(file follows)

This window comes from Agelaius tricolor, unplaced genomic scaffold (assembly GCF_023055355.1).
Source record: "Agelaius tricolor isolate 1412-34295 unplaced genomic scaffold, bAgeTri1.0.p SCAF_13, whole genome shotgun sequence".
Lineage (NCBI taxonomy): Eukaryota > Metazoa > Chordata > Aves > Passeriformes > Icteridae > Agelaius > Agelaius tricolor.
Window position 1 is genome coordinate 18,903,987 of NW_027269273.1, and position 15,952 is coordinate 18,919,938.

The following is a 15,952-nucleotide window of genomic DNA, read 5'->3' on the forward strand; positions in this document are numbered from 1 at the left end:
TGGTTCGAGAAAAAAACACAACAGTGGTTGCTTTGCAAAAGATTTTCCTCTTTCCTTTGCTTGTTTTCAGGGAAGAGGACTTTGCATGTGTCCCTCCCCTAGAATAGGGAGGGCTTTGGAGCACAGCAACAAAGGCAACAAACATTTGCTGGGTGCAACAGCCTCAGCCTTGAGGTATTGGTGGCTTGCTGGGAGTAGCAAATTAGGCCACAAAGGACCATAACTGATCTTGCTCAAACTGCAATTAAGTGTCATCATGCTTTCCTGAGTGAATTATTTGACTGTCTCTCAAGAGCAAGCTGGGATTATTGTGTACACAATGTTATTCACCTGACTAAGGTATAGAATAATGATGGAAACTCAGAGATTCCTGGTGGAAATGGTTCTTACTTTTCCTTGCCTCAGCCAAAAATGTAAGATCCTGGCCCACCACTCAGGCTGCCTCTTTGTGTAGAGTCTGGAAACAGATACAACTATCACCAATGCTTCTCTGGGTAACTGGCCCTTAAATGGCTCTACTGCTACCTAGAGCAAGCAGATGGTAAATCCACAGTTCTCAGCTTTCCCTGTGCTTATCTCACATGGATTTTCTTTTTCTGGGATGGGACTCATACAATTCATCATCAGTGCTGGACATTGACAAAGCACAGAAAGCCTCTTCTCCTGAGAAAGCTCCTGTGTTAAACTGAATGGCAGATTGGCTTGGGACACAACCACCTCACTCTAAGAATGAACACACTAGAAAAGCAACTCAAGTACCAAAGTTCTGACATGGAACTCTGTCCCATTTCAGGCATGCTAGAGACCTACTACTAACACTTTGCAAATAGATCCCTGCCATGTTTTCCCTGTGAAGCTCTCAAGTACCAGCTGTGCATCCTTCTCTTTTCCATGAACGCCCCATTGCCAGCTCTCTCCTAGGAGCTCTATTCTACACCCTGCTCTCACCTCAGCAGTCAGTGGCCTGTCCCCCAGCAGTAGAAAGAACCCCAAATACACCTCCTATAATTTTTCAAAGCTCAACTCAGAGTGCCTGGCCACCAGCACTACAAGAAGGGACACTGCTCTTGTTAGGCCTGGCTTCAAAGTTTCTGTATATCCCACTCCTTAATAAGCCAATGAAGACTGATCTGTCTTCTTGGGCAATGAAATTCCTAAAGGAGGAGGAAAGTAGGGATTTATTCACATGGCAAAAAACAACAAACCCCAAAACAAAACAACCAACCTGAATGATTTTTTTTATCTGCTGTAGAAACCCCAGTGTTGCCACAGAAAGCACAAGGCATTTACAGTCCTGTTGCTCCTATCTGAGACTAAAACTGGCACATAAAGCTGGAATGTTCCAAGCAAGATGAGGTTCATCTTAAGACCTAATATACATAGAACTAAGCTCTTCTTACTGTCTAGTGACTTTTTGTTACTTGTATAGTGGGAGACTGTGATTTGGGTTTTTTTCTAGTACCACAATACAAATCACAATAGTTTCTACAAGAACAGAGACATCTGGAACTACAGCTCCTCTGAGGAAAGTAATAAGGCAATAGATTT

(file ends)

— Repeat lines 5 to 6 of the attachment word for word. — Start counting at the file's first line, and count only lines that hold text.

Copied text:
The following is a 15,952-nucleotide window of genomic DNA, read 5'->3' on the forward strand; positions in this document are numbered from 1 at the left end:
TGGTTCGAGAAAAAAACACAACAGTGGTTGCTTTGCAAAAGATTTTCCTCTTTCCTTTGCTTGTTTTCAGGGAAGAGGACTTTGCATGTGTCCCTCCCCTAGAATAGGGAGGGCTTTGGAGCACAGCAACAAAGGCAACAAACATTTGCTGGGTGCAACAGCCTCAGCCTTGAGGTATTGGTGGCTTGCTGGGAGTAGCAAATTAGGCCACAAAGGACCATAACTGATCTTGCTCAAACTGCAATTAAGTGTCATCATGCTTTCCTGAGTGAATTATTTGACTGTCTCTCAAGAGCAAGCTGGGATTATTGTGTACACAATGTTATTCACCTGACTAAGGTATAGAATAATGATGGAAACTCAGAGATTCCTGGTGGAAATGGTTCTTACTTTTCCTTGCCTCAGCCAAAAATGTAAGATCCTGGCCCACCACTCAGGCTGCCTCTTTGTGTAGAGTCTGGAAACAGATACAACTATCACCAATGCTTCTCTGGGTAACTGGCCCTTAAATGGCTCTACTGCTACCTAGAGCAAGCAGATGGTAAATCCACAGTTCTCAGCTTTCCCTGTGCTTATCTCACATGGATTTTCTTTTTCTGGGATGGGACTCATACAATTCATCATCAGTGCTGGACATTGACAAAGCACAGAAAGCCTCTTCTCCTGAGAAAGCTCCTGTGTTAAACTGAATGGCAGATTGGCTTGGGACACAACCACCTCACTCTAAGAATGAACACACTAGAAAAGCAACTCAAGTACCAAAGTTCTGACATGGAACTCTGTCCCATTTCAGGCATGCTAGAGACCTACTACTAACACTTTGCAAATAGATCCCTGCCATGTTTTCCCTGTGAAGCTCTCAAGTACCAGCTGTGCATCCTTCTCTTTTCCATGAACGCCCCATTGCCAGCTCTCTCCTAGGAGCTCTATTCTACACCCTGCTCTCACCTCAGCAGTCAGTGGCCTGTCCCCCAGCAGTAGAAAGAACCCCAAATACACCTCCTATAATTTTTCAAAGCTCAACTCAGAGTGCCTGGCCACCAGCACTACAAGAAGGGACACTGCTCTTGTTAGGCCTGGCTTCAAAGTTTCTGTATATCCCACTCCTTAATAAGCCAATGAAGACTGATCTGTCTTCTTGGGCAATGAAATTCCTAAAGGAGGAGGAAAGTAGGGATTTATTCACATGGCAAAAAACAACAAACCCCAAAACAAAACAACCAACCTGAATGATTTTTTTTATCTGCTGTAGAAACCCCAGTGTTGCCACAGAAAGCACAAGGCATTTACAGTCCTGTTGCTCCTATCTGAGACTAAAACTGGCACATAAAGCTGGAATGTTCCAAGCAAGATGAGGTTCATCTTAAGACCTAATATACATAGAACTAAGCTCTTCTTACTGTCTAGTGACTTTTTGTTACTTGTATAGTGGGAGACTGTGATTTGGGTTTTTTTCTAGTACCACAATACAAATCACAATAGTTTCTACAAGAACAGAGACATCTGGAACTACAGCTCCTCTGAGGAAAGTAATAAGGCAATAGATTT